The New Mugen sports a synthetic, lined upper which will not stretch much with wear. The uppers have a colorful splash of rubber over the toes for improved toe-hooking. The shoe’s heel cup is ridged and aggressive, and also has descent tread to give you more traction when walking off of boulder problems. The outsole is 5.3 mm and has dual-density rubber in the forefoot. The outer edge of the forefoot of the sole is rubber of a higher density to aid in edging, while the rubber under the ball of the foot is recessed and softer to aid in smearing. The New Mugen retails for $79.95.
I wanted a decent, all-around shoe for climbing in the gym, so that my beloved performance shoes wouldn’t be worn out between outdoor climbing trips. The gym I was climbing out just happened to have these New Mugens on sale at a deeply discounted price, fitting my needs perfectly. So I bought the New Mugen even though the shoe was, well, not pretty. In fact, I think the New Mugen is fairly ugly. Aesthetics, however, are pretty much non-existent on my list of qualifications for a climbing shoe.
I sized the New Mugen comfortably, so that I would be able to climb for long periods of time and be able to run laps on cracks without hurting my toes. It wasn’t until I had climbed in the shoes several times that I noticed one was definitely tighter than the other. I checked the labels and found that there was a half-size difference between my two shoes. One of the shoes had been a display model at the gym and had been put back in the wrong box. Oh well. I wasn’t buying them for my hardest redpoints anyway.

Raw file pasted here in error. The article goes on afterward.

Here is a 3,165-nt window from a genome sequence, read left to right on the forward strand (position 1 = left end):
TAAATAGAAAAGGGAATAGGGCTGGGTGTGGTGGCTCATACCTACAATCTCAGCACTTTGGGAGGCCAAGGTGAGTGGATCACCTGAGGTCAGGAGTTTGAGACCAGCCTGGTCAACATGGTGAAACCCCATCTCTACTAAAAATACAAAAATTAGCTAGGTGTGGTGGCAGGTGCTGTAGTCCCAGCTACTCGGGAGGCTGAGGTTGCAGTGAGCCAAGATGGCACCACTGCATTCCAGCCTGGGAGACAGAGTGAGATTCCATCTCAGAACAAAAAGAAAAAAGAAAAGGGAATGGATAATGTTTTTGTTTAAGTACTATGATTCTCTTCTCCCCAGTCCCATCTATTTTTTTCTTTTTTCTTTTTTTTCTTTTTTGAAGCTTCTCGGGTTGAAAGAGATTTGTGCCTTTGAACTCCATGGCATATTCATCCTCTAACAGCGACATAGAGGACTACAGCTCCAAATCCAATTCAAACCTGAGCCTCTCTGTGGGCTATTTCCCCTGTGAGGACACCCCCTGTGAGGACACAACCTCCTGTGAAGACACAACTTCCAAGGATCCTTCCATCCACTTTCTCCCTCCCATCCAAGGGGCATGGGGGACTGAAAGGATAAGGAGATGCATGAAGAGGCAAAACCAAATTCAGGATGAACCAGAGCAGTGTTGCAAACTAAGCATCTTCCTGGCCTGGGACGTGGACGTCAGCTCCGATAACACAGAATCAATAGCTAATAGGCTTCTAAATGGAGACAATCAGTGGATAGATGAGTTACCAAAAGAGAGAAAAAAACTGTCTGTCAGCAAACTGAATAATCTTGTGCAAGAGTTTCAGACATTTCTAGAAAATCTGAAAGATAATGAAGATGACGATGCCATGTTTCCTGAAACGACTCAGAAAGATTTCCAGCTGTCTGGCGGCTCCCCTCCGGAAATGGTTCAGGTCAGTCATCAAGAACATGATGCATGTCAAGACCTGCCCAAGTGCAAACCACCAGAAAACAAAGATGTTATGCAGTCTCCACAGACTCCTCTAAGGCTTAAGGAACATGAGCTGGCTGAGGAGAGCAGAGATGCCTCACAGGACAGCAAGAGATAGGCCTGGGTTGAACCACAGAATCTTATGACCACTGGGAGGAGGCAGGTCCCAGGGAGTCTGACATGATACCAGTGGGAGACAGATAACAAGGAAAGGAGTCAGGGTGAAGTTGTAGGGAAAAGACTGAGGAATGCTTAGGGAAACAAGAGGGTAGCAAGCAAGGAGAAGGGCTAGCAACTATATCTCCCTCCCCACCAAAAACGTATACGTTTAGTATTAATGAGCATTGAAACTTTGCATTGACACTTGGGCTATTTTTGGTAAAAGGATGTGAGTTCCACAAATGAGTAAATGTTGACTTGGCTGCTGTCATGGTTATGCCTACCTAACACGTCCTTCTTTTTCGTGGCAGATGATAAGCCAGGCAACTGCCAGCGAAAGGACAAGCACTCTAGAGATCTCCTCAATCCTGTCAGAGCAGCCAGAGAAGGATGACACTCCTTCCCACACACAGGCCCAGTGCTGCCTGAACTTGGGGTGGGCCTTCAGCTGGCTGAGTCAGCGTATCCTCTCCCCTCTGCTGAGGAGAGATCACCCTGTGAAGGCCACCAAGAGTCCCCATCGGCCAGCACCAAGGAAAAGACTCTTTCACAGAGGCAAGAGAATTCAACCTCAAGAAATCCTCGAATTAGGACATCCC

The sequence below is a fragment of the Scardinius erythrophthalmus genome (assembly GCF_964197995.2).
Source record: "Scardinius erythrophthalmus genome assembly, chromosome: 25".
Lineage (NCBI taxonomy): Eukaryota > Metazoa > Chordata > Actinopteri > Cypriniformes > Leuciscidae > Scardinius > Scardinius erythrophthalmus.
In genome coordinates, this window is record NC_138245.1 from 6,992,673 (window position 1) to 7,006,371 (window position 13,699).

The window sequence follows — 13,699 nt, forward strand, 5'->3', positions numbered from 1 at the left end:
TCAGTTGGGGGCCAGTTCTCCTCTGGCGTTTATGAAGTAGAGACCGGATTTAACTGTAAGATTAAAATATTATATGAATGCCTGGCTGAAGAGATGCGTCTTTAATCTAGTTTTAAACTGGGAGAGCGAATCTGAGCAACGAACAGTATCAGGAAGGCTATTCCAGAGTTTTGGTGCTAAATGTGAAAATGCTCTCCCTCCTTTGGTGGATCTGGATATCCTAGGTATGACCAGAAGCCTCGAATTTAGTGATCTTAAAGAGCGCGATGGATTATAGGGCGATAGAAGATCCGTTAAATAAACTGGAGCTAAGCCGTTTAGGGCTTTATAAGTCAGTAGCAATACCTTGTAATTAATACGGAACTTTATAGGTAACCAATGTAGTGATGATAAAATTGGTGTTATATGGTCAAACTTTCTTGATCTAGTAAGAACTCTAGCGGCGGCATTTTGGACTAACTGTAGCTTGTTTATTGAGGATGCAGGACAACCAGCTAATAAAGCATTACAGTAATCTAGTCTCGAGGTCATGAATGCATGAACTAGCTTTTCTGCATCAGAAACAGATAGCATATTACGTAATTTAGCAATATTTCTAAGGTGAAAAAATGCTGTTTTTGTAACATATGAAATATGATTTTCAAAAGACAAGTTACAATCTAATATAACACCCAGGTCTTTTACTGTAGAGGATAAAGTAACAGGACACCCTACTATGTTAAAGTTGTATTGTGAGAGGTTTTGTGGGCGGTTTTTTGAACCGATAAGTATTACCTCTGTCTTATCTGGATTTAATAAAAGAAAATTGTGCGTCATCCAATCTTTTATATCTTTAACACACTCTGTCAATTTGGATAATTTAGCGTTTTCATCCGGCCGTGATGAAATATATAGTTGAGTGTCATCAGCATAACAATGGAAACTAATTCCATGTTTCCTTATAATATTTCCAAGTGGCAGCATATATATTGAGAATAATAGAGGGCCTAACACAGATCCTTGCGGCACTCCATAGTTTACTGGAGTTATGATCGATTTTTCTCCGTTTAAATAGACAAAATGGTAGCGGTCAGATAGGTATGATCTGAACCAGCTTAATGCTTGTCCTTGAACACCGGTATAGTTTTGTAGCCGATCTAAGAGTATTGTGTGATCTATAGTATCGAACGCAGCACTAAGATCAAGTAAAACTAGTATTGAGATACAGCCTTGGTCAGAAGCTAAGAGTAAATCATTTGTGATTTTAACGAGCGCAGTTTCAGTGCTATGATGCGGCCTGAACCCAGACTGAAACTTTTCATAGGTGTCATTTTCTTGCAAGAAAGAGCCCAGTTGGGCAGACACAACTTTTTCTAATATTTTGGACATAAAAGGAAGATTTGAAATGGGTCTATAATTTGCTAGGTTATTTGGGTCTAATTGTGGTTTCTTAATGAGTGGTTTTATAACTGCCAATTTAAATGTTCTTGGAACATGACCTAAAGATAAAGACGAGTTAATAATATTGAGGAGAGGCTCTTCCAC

In the rock gym I have found the performance of the New Mugen to be pretty good. I boulder and climb laps in them, and they do everything fairly well. The New Mugen edges better than it smears, an attribute I have found with all of the Mad Rock models that use the dual-density forefoot. This climbing shoe is very good at toe and heel hooking, and does well at vertical to very overhanging terrain. Outside I have used the New Mugen on limestone and conglomerate rock, and it has performed satisfactorily on both. Sized more tightly, I believe it would be a very good performance shoe, though not as good as my Evolvs. I have put a fair number of vertical miles on my pair, and they are holding up fairly well. The rubber on the upper toe box started to flake off very early. If it had been a plain, utilitarian patch of rubber instead of an attempt to be aesthetic it would have held up better. Still, the shoe has proven to be quite durable.
If you see the New Mugen on clearance at your local gym or gear store, I would recommend getting a pair. You are more likely to see the New Mugen on clearance than for sale at full price, since Mad Rock has discontinued the shoe. Size it tightly for performance or comfortably for mileage.
While Mad Rock has discontinued the New Mugen, the new Jester has the same components, shape, and design. The differences are mostly cosmetic. While Mad Rock believes that the Jester has an improved graphic design over the New Mugen, I believe that they have managed to make it even uglier. Another downside is that the Jester does not have extra rubber on the toe to help with toe-hooking. Mad Rock has also produced a new model of the Mugen, the Mugen Tech. To see these or any other Mad Rock products, go to www.madrockclimbing.com. For a review of another pair of Mad Rock shoes, click on http://tinyurl.com/nfgd4l. For a review of another climbing shoe, please check out http://tinyurl.com/pxm23w. If you are new to climbing and want to learn how to pick out a good shoe for you, then read this article http://tinyurl.com/p4wpjv. After you do that you can find a review of several good beginner climbing shoes here http://tinyurl.com/or63mm. Find the right shoes for you, and have fun climbing!